Life Lessons from Frank Mendoza

Head Coach Tim Davis, Frank Mendoza and Josh Stoltze talk about infiltrating the defense weak points and where the running back will be lined up during state.

Head Coach Tim Davis, Frank Mendoza and Josh Stoltze talk about infiltrating the defense weak points and where the running back will be lined up during state.

Ayuel Dak, Reporter

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What is a mentor? A mentor is known as a trusted adult adviser that kids go to in times of need. For many Anchorage kids, Francisco “Frank” Mendoza is someone they call a mentor.

Known by most people as “Coach”, or the father of West Eagles Koko and Bubba, Mendoza grew up in the mean streets of Salinas, California in a gang-oriented household. At a young age, Mendoza thought he was destined for a life of crime. “I never wanted to be a gangster, I was just really good at it; I could lead others and in a gang that’s a very powerful trait,” said Mendoza.

When Mendoza’s life seemed to be going nowhere, a mentor stepped up to show him his value beyond being a criminal. Bobby Cobarruvias, a counselor and football coach, overlooked Mendoza’s thuggish ways and treated him like a man; he showed Mendoza that he had value beyond gang life.

Although Mendoza was difficult to deal with as a teen, that didn’t stop Coborruvias from trying. As time went by, they would build a relationship that went beyond the classroom and football field. He taught Mendoza about accountability, dependability, responsibility and to lead by example, not simply by fear. Mendoza has taken what he learned from Coborruvias, and is passing it on to kids at West. Being a father and a football coach, the roles are different for Mendoza.  Sometimes he’s a guy that gives advice, a listener, other times he’s just there as someone to talk and laugh with. Mendoza has had a big impact on Eagles such as Joel Martinez, Niko Fa’amasino and his own sons, Bubba Mendoza and Koko Ortiz.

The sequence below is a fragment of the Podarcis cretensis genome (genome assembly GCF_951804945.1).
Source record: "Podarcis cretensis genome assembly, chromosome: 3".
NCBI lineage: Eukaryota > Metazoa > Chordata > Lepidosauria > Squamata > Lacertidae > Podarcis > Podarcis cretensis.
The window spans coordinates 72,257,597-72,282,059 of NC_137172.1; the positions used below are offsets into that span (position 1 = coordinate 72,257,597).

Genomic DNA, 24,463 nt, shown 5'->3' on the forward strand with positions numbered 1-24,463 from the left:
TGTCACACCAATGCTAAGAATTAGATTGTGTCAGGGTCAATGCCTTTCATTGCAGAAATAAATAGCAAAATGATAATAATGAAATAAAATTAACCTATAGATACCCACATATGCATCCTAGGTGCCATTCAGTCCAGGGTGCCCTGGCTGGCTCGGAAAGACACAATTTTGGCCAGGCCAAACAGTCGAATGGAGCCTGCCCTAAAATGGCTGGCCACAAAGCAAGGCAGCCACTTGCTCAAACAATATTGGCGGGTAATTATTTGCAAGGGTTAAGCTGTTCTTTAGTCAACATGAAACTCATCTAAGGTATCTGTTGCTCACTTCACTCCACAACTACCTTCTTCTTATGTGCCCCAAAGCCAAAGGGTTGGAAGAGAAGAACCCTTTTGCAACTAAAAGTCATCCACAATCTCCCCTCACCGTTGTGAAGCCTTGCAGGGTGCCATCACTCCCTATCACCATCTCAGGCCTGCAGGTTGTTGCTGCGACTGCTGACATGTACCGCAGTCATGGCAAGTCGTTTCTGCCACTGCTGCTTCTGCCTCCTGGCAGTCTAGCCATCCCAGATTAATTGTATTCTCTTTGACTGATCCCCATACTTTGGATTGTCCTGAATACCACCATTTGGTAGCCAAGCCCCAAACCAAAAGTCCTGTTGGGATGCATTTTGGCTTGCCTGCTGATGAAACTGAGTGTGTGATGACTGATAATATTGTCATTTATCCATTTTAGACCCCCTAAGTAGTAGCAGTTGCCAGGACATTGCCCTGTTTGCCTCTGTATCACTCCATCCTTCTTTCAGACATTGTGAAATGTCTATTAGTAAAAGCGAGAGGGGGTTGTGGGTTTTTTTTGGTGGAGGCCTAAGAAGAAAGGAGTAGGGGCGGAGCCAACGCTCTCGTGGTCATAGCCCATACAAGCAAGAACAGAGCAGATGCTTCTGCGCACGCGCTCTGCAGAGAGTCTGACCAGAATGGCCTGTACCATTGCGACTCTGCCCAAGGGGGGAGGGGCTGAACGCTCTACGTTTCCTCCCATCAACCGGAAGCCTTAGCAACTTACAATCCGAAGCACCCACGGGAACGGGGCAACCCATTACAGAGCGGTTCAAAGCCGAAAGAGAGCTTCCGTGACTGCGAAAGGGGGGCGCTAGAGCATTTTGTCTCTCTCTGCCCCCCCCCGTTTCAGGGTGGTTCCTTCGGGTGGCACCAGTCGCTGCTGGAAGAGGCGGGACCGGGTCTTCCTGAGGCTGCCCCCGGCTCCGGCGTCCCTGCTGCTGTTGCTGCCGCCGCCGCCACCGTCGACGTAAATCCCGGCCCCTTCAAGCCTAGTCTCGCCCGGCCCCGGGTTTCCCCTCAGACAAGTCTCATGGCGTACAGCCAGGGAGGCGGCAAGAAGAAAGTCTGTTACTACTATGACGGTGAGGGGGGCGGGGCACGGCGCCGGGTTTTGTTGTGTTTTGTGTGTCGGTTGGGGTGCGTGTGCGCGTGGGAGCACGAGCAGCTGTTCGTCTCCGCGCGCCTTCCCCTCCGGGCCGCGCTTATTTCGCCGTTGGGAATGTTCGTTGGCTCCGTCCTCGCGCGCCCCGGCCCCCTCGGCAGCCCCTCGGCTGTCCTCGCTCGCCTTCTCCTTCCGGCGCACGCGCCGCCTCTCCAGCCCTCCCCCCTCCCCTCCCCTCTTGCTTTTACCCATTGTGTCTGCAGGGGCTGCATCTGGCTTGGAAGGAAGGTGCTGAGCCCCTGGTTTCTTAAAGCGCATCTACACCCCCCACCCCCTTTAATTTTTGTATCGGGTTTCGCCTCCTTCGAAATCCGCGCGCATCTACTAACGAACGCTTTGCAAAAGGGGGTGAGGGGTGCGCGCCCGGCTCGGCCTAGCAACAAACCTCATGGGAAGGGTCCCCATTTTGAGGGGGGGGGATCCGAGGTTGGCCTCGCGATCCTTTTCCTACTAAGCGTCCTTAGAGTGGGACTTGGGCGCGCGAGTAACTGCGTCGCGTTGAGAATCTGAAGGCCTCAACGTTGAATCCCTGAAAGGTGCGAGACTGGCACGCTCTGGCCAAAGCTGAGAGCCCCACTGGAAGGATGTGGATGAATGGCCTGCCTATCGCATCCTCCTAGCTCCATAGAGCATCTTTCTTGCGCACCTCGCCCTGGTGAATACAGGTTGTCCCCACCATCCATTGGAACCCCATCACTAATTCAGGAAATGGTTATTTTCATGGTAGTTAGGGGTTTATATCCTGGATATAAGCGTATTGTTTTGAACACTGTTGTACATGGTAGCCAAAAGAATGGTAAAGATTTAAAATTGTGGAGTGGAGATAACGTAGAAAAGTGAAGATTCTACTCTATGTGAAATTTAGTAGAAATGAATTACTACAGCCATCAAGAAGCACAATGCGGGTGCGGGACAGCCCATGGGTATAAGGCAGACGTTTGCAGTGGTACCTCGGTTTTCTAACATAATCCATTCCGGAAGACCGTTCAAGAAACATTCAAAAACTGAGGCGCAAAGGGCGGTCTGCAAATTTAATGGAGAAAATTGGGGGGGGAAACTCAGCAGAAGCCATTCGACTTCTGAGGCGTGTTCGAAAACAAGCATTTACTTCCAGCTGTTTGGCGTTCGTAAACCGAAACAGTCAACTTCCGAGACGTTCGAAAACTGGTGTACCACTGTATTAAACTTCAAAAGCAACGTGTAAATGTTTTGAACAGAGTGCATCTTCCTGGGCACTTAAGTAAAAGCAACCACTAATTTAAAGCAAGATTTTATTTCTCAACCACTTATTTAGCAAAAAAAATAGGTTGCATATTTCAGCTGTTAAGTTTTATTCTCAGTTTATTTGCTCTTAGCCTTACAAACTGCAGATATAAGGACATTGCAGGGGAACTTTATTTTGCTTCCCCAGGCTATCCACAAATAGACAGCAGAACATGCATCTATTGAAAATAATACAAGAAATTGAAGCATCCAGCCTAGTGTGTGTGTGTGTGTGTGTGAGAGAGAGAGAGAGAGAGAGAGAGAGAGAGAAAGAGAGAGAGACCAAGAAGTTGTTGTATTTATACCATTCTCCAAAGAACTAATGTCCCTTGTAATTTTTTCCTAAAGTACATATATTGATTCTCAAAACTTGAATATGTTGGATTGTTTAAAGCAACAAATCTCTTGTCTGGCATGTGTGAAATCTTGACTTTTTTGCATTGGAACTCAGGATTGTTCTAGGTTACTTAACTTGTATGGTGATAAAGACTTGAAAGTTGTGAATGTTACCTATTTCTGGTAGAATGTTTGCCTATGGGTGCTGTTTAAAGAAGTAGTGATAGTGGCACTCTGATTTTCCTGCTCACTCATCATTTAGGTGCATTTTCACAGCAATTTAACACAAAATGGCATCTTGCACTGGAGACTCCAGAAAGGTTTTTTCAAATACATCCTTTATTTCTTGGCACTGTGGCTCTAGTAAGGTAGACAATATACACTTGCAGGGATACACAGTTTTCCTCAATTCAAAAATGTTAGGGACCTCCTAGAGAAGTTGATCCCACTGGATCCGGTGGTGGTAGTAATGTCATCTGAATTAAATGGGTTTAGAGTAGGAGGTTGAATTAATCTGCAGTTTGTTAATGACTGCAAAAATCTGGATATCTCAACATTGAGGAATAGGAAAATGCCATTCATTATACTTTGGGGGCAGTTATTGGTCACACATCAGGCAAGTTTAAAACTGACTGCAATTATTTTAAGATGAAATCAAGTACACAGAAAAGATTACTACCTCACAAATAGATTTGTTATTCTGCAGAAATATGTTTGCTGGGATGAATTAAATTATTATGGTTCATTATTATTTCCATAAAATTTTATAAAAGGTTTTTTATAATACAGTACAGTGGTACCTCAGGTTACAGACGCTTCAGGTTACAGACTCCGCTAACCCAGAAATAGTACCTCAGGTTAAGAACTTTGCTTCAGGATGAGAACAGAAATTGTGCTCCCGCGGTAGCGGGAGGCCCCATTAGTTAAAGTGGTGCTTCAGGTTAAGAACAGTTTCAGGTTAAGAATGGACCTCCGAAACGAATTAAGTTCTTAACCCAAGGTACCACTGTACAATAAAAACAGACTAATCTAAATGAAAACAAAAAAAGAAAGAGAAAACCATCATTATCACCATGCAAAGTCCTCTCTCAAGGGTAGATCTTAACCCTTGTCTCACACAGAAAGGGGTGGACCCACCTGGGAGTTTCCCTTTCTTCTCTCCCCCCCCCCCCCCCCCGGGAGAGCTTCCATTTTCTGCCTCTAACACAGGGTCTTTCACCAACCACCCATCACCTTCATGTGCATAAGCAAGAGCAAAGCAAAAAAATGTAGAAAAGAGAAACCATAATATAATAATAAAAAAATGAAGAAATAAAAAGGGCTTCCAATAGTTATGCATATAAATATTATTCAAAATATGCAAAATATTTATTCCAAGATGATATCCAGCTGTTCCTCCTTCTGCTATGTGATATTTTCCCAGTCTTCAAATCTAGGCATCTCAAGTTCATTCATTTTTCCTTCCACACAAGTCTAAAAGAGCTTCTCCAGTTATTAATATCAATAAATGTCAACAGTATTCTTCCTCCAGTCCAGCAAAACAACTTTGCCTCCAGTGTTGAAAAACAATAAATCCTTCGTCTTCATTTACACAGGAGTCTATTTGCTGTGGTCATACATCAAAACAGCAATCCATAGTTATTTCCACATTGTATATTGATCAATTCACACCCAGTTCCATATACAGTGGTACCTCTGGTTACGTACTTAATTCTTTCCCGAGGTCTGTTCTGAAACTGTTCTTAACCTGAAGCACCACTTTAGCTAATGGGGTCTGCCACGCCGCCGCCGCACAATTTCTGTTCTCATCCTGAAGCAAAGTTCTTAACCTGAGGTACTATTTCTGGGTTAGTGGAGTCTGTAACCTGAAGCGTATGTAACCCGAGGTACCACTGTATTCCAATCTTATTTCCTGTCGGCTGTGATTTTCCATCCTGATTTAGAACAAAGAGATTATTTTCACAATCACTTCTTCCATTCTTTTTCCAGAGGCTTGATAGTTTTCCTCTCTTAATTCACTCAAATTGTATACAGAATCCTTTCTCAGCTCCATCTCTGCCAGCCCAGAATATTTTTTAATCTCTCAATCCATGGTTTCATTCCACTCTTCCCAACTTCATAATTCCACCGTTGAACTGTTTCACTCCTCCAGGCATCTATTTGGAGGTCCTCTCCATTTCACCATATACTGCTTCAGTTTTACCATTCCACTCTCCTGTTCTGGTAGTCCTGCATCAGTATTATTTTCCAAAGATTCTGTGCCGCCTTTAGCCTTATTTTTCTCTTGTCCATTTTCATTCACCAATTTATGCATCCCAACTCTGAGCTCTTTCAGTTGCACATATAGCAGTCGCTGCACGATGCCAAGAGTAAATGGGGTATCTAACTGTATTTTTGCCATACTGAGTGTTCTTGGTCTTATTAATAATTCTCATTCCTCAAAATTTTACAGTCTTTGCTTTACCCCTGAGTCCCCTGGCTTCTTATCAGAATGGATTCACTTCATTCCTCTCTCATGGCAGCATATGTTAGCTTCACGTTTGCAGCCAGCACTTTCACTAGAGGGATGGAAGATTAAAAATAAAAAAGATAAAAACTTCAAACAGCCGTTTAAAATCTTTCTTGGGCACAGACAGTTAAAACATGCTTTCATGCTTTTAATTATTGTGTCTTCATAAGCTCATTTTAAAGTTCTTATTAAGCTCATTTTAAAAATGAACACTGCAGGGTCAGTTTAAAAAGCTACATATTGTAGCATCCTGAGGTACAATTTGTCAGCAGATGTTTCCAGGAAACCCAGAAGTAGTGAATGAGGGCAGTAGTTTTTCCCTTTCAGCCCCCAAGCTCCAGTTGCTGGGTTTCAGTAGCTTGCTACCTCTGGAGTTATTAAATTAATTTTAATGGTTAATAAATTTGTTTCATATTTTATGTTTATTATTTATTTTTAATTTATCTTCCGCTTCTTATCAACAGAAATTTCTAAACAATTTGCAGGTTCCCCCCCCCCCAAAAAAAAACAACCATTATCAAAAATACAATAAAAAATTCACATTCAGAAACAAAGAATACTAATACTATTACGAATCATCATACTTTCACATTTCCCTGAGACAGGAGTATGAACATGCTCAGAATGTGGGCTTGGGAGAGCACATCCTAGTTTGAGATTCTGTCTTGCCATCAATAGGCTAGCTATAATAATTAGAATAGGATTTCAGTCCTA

Martinez, a senior, has picked up a few things by being around Mendoza. “If it wasn’t for him, I wouldn’t have been able to play football. I have learned a lot of life lessons from being around him; he taught me to be patient and analyze things before reacting, and that these things that are going to help me in the future,” says Martinez.

Fa’amasino hasn’t been around long, but Mendoza has had quite an impact on his life. Mendoza worked with Fa’amasino, a junior, during the football season. “When I first met him, I was like ‘ah man I feel like I wouldn’t like this guy’, but as we got to know each other more we became close. It’s a great bond,” said Fa’amasino.

Although Ortiz is family, the high expectations are no different. Mendoza expects him to work hard and lead by example on and off the field. Ortiz is like his father when they play football; when Ortiz messes up, he has a coach’s input so he can recognize his mistakes on the field.

There is no doubt the relationships between Mendoza and the young people he mentors is not just about football, but preparing young adults to become leaders in the future.

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